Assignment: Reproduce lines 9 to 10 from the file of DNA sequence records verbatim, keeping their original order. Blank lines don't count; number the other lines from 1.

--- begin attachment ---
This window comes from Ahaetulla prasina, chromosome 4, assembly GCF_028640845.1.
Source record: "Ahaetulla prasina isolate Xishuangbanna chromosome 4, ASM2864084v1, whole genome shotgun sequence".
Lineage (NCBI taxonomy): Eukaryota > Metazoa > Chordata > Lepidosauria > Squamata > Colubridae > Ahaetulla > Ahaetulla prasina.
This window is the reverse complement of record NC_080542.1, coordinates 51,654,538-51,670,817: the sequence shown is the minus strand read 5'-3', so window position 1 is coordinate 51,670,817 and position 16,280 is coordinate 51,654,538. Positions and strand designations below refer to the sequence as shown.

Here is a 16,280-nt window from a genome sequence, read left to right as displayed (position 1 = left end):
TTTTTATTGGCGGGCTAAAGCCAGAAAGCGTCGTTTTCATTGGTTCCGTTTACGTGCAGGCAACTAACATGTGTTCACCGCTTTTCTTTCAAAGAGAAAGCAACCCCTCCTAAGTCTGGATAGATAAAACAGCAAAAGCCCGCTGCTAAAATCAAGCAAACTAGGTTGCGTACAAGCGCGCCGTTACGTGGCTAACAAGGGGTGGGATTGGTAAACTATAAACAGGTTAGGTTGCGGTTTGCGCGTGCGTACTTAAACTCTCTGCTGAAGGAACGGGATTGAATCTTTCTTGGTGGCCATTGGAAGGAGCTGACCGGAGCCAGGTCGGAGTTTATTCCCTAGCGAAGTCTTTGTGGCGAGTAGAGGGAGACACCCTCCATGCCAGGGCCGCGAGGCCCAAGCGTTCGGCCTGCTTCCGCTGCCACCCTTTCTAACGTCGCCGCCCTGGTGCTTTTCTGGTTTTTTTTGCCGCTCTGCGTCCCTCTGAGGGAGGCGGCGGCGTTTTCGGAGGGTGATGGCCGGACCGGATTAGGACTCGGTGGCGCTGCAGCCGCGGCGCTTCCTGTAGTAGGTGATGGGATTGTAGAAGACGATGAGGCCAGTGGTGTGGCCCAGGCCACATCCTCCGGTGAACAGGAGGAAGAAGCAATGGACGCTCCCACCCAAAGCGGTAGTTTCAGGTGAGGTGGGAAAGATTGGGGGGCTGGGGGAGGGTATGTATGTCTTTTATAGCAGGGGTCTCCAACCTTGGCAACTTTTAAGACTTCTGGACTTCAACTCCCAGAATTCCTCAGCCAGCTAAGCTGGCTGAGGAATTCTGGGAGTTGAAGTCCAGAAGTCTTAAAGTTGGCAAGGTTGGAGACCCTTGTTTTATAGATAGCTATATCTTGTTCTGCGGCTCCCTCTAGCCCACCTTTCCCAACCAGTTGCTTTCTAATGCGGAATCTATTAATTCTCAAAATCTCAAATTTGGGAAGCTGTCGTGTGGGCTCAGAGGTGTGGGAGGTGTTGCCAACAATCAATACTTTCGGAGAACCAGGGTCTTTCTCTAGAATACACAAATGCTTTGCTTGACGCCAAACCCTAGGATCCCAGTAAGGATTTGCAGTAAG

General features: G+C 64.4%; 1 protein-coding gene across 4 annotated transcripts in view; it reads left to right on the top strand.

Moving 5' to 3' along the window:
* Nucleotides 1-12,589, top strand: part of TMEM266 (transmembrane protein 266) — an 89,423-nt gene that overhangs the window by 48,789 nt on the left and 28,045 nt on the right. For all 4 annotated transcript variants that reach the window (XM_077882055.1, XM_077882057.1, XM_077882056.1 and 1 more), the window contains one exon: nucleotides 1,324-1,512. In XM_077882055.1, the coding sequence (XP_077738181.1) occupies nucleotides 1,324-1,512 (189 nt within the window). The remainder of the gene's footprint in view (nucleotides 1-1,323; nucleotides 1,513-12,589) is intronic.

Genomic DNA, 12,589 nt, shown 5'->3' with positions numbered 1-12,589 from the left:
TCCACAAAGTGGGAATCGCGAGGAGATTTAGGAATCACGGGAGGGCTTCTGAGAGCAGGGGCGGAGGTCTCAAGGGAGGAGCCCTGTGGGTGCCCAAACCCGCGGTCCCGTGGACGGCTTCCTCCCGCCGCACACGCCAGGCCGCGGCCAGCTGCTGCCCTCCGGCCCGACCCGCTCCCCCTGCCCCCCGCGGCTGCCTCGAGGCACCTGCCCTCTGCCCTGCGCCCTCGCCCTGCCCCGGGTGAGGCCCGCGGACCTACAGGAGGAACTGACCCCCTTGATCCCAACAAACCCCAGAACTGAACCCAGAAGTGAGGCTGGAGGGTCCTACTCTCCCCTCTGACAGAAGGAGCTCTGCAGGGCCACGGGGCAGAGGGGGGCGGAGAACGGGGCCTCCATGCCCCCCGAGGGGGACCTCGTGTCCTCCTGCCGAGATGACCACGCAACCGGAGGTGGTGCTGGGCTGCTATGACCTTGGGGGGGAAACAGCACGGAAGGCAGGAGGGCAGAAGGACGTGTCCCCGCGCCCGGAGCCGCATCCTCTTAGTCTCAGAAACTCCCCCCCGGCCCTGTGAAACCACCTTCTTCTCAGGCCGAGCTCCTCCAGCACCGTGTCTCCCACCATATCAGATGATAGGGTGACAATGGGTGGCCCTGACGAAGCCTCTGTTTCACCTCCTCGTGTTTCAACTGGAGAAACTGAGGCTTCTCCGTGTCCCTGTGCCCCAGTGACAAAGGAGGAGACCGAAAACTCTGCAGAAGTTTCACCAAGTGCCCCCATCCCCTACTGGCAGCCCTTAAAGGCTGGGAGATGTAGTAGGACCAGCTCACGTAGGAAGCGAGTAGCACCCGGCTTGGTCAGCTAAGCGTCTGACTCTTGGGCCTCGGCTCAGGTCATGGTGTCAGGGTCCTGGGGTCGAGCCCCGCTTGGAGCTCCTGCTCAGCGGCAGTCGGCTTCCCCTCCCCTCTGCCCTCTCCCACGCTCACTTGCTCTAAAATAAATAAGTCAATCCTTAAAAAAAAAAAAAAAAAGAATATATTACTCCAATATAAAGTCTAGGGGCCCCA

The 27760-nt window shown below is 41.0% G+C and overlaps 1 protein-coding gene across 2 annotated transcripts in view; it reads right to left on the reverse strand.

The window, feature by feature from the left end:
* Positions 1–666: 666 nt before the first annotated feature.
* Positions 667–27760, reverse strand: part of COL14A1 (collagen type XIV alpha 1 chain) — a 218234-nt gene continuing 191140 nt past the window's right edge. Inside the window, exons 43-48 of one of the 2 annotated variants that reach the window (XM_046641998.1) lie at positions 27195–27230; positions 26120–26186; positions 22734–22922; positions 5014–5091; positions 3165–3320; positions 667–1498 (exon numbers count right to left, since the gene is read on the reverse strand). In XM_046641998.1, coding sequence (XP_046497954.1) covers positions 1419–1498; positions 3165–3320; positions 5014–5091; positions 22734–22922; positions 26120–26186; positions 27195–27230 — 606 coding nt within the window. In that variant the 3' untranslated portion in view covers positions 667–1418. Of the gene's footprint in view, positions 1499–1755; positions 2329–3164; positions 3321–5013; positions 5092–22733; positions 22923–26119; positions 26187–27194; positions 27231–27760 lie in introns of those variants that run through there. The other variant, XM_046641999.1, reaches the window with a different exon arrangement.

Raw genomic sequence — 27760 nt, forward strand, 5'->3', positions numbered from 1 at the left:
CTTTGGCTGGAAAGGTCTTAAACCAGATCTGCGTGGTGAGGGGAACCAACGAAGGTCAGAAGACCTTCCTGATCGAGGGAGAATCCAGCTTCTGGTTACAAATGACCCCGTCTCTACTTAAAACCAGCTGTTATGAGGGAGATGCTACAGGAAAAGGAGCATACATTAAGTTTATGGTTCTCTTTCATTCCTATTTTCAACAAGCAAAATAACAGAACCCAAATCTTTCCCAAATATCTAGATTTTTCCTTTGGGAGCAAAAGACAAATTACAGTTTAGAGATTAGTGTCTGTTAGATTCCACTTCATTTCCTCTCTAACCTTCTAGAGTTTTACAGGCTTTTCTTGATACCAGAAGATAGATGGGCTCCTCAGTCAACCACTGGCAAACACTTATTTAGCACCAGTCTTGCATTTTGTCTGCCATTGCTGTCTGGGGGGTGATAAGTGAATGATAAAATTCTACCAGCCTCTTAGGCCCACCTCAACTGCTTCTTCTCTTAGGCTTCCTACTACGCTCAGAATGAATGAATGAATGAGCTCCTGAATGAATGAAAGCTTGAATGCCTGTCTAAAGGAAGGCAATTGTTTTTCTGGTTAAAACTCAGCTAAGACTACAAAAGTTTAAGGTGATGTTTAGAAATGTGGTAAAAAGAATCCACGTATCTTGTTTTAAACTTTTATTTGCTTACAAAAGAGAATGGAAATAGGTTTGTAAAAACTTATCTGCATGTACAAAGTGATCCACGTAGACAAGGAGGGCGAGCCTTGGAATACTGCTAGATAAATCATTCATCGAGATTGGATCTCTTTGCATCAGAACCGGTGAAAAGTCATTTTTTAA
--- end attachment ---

* Nucleotides 1-12,589, top strand: part of TMEM266 (transmembrane protein 266) — an 89,423-nt gene that overhangs the window by 48,789 nt on the left and 28,045 nt on the right. For all 4 annotated transcript variants that reach the window (XM_077882055.1, XM_077882057.1, XM_077882056.1 and 1 more), the window contains one exon: nucleotides 1,324-1,512. In XM_077882055.1, the coding sequence (XP_077738181.1) occupies nucleotides 1,324-1,512 (189 nt within the window). The remainder of the gene's footprint in view (nucleotides 1-1,323; nucleotides 1,513-12,589) is intronic.

Genomic DNA, 12,589 nt, shown 5'->3' with positions numbered 1-12,589 from the left: